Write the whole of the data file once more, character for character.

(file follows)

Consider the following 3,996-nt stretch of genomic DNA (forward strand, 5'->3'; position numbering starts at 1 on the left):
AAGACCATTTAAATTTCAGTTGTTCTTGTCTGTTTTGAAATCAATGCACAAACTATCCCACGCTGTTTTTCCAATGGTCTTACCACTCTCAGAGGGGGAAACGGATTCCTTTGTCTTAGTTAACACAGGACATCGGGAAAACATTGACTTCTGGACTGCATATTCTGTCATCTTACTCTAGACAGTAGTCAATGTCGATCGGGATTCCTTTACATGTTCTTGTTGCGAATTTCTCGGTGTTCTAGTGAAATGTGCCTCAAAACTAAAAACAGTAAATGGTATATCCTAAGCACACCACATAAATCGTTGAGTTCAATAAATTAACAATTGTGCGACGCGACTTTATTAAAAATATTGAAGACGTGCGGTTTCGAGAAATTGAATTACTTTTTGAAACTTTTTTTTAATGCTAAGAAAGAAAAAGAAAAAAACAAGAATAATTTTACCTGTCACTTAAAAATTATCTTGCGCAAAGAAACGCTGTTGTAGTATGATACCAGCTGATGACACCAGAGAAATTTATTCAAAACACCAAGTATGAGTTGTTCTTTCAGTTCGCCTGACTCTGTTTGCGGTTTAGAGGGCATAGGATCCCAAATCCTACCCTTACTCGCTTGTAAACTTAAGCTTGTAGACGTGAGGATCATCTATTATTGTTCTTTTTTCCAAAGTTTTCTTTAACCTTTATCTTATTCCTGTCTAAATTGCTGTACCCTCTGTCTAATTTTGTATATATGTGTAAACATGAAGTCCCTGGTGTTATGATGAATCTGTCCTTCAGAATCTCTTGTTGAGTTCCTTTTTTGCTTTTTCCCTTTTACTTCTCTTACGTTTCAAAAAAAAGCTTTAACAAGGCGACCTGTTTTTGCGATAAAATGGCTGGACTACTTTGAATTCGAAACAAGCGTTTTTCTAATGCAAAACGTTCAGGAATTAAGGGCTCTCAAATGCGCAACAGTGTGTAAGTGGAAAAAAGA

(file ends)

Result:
Consider the following 3,996-nt stretch of genomic DNA (forward strand, 5'->3'; position numbering starts at 1 on the left):
AAGACCATTTAAATTTCAGTTGTTCTTGTCTGTTTTGAAATCAATGCACAAACTATCCCACGCTGTTTTTCCAATGGTCTTACCACTCTCAGAGGGGGAAACGGATTCCTTTGTCTTAGTTAACACAGGACATCGGGAAAACATTGACTTCTGGACTGCATATTCTGTCATCTTACTCTAGACAGTAGTCAATGTCGATCGGGATTCCTTTACATGTTCTTGTTGCGAATTTCTCGGTGTTCTAGTGAAATGTGCCTCAAAACTAAAAACAGTAAATGGTATATCCTAAGCACACCACATAAATCGTTGAGTTCAATAAATTAACAATTGTGCGACGCGACTTTATTAAAAATATTGAAGACGTGCGGTTTCGAGAAATTGAATTACTTTTTGAAACTTTTTTTTAATGCTAAGAAAGAAAAAGAAAAAAACAAGAATAATTTTACCTGTCACTTAAAAATTATCTTGCGCAAAGAAACGCTGTTGTAGTATGATACCAGCTGATGACACCAGAGAAATTTATTCAAAACACCAAGTATGAGTTGTTCTTTCAGTTCGCCTGACTCTGTTTGCGGTTTAGAGGGCATAGGATCCCAAATCCTACCCTTACTCGCTTGTAAACTTAAGCTTGTAGACGTGAGGATCATCTATTATTGTTCTTTTTTCCAAAGTTTTCTTTAACCTTTATCTTATTCCTGTCTAAATTGCTGTACCCTCTGTCTAATTTTGTATATATGTGTAAACATGAAGTCCCTGGTGTTATGATGAATCTGTCCTTCAGAATCTCTTGTTGAGTTCCTTTTTTGCTTTTTCCCTTTTACTTCTCTTACGTTTCAAAAAAAAGCTTTAACAAGGCGACCTGTTTTTGCGATAAAATGGCTGGACTACTTTGAATTCGAAACAAGCGTTTTTCTAATGCAAAACGTTCAGGAATTAAGGGCTCTCAAATGCGCAACAGTGTGTAAGTGGAAAAAAGA